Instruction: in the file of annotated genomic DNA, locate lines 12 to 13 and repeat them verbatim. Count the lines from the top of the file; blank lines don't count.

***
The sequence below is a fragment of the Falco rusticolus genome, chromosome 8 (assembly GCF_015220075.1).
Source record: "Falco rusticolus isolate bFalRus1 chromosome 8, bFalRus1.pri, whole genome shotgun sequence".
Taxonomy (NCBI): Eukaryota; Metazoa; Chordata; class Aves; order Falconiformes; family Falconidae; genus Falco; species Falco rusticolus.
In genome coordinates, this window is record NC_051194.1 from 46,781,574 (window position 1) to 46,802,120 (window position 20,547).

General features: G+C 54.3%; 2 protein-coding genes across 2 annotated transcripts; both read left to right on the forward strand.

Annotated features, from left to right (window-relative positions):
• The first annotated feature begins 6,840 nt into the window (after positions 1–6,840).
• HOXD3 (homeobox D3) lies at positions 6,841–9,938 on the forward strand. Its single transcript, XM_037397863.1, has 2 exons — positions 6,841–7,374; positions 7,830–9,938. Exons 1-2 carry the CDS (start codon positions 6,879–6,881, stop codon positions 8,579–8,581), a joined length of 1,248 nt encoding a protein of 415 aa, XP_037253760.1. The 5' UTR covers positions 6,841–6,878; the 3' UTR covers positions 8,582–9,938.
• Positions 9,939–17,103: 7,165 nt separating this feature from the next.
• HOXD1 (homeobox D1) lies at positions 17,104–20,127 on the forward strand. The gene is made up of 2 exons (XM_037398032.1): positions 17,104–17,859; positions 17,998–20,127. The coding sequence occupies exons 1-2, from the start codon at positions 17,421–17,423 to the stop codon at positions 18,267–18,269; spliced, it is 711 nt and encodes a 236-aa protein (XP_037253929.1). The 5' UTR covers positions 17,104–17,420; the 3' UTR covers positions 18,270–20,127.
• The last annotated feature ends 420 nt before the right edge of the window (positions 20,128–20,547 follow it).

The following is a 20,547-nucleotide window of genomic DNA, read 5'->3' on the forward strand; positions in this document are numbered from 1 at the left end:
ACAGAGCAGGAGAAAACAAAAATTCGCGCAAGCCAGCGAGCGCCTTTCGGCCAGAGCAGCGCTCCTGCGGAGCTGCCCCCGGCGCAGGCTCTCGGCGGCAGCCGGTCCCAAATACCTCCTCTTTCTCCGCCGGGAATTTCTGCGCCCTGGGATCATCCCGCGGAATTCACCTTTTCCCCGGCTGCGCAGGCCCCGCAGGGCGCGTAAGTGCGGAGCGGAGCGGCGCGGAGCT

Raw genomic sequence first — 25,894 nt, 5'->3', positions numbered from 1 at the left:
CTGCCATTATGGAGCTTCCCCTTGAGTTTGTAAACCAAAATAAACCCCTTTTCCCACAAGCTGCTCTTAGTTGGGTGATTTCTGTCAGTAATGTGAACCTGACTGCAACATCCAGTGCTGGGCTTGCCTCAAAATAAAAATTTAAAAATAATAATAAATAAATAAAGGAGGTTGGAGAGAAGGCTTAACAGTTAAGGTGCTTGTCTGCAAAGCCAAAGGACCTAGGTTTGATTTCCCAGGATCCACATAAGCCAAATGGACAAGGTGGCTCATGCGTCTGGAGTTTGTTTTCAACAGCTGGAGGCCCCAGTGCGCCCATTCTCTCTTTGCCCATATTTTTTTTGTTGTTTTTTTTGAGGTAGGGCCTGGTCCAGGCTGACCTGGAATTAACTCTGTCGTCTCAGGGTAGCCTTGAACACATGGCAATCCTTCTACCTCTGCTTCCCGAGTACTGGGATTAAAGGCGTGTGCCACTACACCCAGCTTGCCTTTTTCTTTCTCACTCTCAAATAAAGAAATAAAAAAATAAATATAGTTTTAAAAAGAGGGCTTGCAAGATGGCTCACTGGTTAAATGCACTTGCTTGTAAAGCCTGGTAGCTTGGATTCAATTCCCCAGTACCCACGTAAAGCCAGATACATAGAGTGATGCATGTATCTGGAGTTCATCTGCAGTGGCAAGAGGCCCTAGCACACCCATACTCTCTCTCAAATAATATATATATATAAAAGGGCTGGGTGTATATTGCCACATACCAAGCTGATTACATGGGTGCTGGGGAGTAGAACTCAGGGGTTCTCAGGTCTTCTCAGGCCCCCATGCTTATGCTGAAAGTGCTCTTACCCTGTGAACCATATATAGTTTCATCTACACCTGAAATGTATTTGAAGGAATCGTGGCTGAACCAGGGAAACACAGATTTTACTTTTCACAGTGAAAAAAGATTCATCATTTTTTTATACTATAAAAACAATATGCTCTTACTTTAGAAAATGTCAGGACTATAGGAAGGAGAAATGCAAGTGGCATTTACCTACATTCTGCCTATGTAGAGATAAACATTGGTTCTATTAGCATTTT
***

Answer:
The following is a 20,547-nucleotide window of genomic DNA, read 5'->3' on the forward strand; positions in this document are numbered from 1 at the left end:
ACAGAGCAGGAGAAAACAAAAATTCGCGCAAGCCAGCGAGCGCCTTTCGGCCAGAGCAGCGCTCCTGCGGAGCTGCCCCCGGCGCAGGCTCTCGGCGGCAGCCGGTCCCAAATACCTCCTCTTTCTCCGCCGGGAATTTCTGCGCCCTGGGATCATCCCGCGGAATTCACCTTTTCCCCGGCTGCGCAGGCCCCGCAGGGCGCGTAAGTGCGGAGCGGAGCGGCGCGGAGCT